In a world where almost everyone goes to a school where subject-specialist teachers deliver a fixed curriculum through graded, age-pegged scheduled lessons evaluated by testing, Self-Directed Education/Natural Learning/Unschooling can be hard to understand, and sound ‘too good to be true’. To date, criticisms, even by highly educated people, tend to be based on prejudice rather than evidence, insisting that these approaches ‘cannot possibly’ work, rather than being able to actually show that they do not. So far, nobody has managed to find those hoards of lazy illiterate hedonistic underpass-dwellers that absolutely would have to exist in droves by now.

Just as with every other approach to education, however, it just logically stands to reason that there must be unschooling families and SDE/NL facilities that don’t work out well. As with any other approach, it is important to take young people’s education seriously and make the necessary effort to find out and supply what it takes.

Important Differences Between SDE/NL/Unschooling and Educational Neglect

When minds are tuned to see ‘education’ as a synonym for ‘schooling’, it can be hard to see the important differences between SDE/NL/Unschooling, and educational neglect. This can lead to fear and suspicion from authorities, communities, and extended family members who worry that young people might not have their right to education fulfilled.

While (as with all approaches to education) there will be an occasional parent who underestimates what is needed for an optimal SDE/NL/Unschooling educational experience, more often parents feel intimidated by the idea of SDE/NL/Unschooling because it feels difficult to know how to ‘get it right’. Schooling and structured homeschooling have so many ways to instill feelings of hope and trust through what appear to be ‘guarantees’, that even though growing unemployment rates and the huge number of adults who see their work life as nothing more than a chore, bear witness to the emptiness of these perceived promises, it can be hard to let go of all of these apparent safety nets.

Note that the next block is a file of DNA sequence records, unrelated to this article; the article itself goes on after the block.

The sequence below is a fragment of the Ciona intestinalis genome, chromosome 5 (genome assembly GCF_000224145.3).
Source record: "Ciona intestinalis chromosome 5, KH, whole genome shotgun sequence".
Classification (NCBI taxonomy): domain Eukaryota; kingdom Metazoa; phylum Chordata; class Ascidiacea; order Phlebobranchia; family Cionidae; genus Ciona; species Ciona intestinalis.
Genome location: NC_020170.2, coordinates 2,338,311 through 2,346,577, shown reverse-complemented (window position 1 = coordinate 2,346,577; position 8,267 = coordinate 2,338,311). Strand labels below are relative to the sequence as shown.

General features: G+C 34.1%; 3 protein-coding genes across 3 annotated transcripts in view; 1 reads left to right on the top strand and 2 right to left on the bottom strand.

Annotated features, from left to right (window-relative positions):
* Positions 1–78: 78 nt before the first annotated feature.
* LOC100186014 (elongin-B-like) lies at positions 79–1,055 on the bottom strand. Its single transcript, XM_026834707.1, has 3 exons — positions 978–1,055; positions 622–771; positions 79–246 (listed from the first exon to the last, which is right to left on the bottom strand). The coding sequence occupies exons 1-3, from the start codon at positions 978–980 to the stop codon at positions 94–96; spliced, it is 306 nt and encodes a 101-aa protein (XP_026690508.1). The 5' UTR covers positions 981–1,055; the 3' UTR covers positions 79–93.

Fortunately, by now there is an enormous international SDE/NL/Unschool community with many resources and options to support families who are new to the approach. The Alliance for Self-Directed Education (ASDE) provides a clear list of key ways to optimise the SDE/NL/Unschooling experience, which can be used as a checklist to develop best-practice. These are:

The social expectation (and reality) that education is children’s responsibility

When young people are trusted and empowered, they are able to follow their own inner flow of autonomous motivation. Parents and facilitators will need to go through a ‘de-schooling’ process to release attitudes and beliefs that only apply in schooled circumstances, and come to understand how SDE/NL/Unschooling works so that they can confidently support young self-directed learners rather than interfere. Likewise, young people who are not ‘lifers’ also need some time to recover from being coerced and spoon-fed, so that they can return to following their own self-direction and making their own choices about how to invest their time and energy.

Unlimited time to play, explore, and pursue one’s own interests